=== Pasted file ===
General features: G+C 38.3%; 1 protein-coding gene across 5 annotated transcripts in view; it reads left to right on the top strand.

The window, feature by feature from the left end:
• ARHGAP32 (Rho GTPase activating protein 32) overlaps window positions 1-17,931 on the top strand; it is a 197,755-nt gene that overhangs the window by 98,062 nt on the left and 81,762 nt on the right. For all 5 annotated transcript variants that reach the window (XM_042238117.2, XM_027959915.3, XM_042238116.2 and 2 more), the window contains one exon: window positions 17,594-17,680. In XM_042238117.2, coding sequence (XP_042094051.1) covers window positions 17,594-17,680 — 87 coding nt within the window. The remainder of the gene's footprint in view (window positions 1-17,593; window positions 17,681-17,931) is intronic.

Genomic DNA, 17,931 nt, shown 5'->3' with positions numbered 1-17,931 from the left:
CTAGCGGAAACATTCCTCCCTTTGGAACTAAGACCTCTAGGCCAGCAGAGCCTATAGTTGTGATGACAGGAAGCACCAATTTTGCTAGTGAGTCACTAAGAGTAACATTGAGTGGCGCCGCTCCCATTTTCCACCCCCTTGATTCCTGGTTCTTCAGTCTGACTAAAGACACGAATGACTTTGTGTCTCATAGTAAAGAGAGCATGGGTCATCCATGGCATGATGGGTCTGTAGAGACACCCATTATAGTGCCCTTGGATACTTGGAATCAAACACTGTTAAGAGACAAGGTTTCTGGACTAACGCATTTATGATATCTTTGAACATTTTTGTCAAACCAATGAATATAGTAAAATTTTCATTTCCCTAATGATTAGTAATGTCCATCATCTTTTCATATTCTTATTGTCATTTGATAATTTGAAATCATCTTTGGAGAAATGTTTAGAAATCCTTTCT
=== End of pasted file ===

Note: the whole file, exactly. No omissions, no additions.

General features: G+C 38.3%; 1 protein-coding gene across 5 annotated transcripts in view; it reads left to right on the top strand.

The window, feature by feature from the left end:
• ARHGAP32 (Rho GTPase activating protein 32) overlaps window positions 1-17,931 on the top strand; it is a 197,755-nt gene that overhangs the window by 98,062 nt on the left and 81,762 nt on the right. For all 5 annotated transcript variants that reach the window (XM_042238117.2, XM_027959915.3, XM_042238116.2 and 2 more), the window contains one exon: window positions 17,594-17,680. In XM_042238117.2, coding sequence (XP_042094051.1) covers window positions 17,594-17,680 — 87 coding nt within the window. The remainder of the gene's footprint in view (window positions 1-17,593; window positions 17,681-17,931) is intronic.

Genomic DNA, 17,931 nt, shown 5'->3' with positions numbered 1-17,931 from the left:
CTAGCGGAAACATTCCTCCCTTTGGAACTAAGACCTCTAGGCCAGCAGAGCCTATAGTTGTGATGACAGGAAGCACCAATTTTGCTAGTGAGTCACTAAGAGTAACATTGAGTGGCGCCGCTCCCATTTTCCACCCCCTTGATTCCTGGTTCTTCAGTCTGACTAAAGACACGAATGACTTTGTGTCTCATAGTAAAGAGAGCATGGGTCATCCATGGCATGATGGGTCTGTAGAGACACCCATTATAGTGCCCTTGGATACTTGGAATCAAACACTGTTAAGAGACAAGGTTTCTGGACTAACGCATTTATGATATCTTTGAACATTTTTGTCAAACCAATGAATATAGTAAAATTTTCATTTCCCTAATGATTAGTAATGTCCATCATCTTTTCATATTCTTATTGTCATTTGATAATTTGAAATCATCTTTGGAGAAATGTTTAGAAATCCTTTCT